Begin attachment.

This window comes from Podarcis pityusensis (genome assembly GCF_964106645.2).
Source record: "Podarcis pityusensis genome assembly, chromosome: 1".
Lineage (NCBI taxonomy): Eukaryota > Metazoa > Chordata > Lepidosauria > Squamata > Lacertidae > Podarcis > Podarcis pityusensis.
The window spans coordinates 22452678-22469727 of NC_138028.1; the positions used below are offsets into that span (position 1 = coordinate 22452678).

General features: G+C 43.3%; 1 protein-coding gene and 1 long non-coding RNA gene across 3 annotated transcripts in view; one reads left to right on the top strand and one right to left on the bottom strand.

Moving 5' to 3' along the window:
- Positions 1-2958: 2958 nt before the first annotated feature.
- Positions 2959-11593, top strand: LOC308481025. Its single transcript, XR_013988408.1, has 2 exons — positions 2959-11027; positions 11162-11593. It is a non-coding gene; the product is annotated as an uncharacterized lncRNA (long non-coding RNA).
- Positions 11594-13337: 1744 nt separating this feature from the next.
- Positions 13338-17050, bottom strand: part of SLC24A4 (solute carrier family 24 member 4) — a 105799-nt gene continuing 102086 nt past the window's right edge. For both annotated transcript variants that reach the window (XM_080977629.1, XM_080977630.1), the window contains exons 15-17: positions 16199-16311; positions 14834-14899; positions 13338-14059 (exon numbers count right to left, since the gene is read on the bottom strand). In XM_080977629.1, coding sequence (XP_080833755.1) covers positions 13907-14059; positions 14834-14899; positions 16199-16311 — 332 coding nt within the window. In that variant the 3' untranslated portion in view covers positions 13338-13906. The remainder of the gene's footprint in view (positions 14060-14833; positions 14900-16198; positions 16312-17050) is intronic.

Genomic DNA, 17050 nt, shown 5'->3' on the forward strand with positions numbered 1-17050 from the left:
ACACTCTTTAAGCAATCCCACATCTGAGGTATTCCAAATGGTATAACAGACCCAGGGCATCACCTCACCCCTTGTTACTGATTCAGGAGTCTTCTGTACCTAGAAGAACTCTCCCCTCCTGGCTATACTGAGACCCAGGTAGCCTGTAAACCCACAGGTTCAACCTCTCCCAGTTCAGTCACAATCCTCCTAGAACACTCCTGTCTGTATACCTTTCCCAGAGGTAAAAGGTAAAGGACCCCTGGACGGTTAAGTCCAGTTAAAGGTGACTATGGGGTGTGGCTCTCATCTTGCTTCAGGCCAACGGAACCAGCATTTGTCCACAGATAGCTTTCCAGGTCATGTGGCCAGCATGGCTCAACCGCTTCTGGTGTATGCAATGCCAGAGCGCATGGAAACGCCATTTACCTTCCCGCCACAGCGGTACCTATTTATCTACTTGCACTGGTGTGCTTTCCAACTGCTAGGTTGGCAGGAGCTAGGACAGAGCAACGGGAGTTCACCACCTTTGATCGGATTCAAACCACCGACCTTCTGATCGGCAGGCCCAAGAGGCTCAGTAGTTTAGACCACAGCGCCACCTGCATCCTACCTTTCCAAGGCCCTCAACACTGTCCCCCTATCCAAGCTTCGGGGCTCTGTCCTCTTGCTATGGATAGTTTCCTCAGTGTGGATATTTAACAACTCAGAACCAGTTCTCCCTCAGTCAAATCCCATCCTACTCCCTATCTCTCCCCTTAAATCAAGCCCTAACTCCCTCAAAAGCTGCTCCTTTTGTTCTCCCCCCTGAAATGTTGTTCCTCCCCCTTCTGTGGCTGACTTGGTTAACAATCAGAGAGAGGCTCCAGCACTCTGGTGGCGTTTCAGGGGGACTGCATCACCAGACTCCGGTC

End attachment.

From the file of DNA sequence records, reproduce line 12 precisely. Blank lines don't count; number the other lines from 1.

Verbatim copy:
ACACTCTTTAAGCAATCCCACATCTGAGGTATTCCAAATGGTATAACAGACCCAGGGCATCACCTCACCCCTTGTTACTGATTCAGGAGTCTTCTGTACCTAGAAGAACTCTCCCCTCCTGGCTATACTGAGACCCAGGTAGCCTGTAAACCCACAGGTTCAACCTCTCCCAGTTCAGTCACAATCCTCCTAGAACACTCCTGTCTGTATACCTTTCCCAGAGGTAAAAGGTAAAGGACCCCTGGACGGTTAAGTCCAGTTAAAGGTGACTATGGGGTGTGGCTCTCATCTTGCTTCAGGCCAACGGAACCAGCATTTGTCCACAGATAGCTTTCCAGGTCATGTGGCCAGCATGGCTCAACCGCTTCTGGTGTATGCAATGCCAGAGCGCATGGAAACGCCATTTACCTTCCCGCCACAGCGGTACCTATTTATCTACTTGCACTGGTGTGCTTTCCAACTGCTAGGTTGGCAGGAGCTAGGACAGAGCAACGGGAGTTCACCACCTTTGATCGGATTCAAACCACCGACCTTCTGATCGGCAGGCCCAAGAGGCTCAGTAGTTTAGACCACAGCGCCACCTGCATCCTACCTTTCCAAGGCCCTCAACACTGTCCCCCTATCCAAGCTTCGGGGCTCTGTCCTCTTGCTATGGATAGTTTCCTCAGTGTGGATATTTAACAACTCAGAACCAGTTCTCCCTCAGTCAAATCCCATCCTACTCCCTATCTCTCCCCTTAAATCAAGCCCTAACTCCCTCAAAAGCTGCTCCTTTTGTTCTCCCCCCTGAAATGTTGTTCCTCCCCCTTCTGTGGCTGACTTGGTTAACAATCAGAGAGAGGCTCCAGCACTCTGGTGGCGTTTCAGGGGGACTGCATCACCAGACTCCGGTC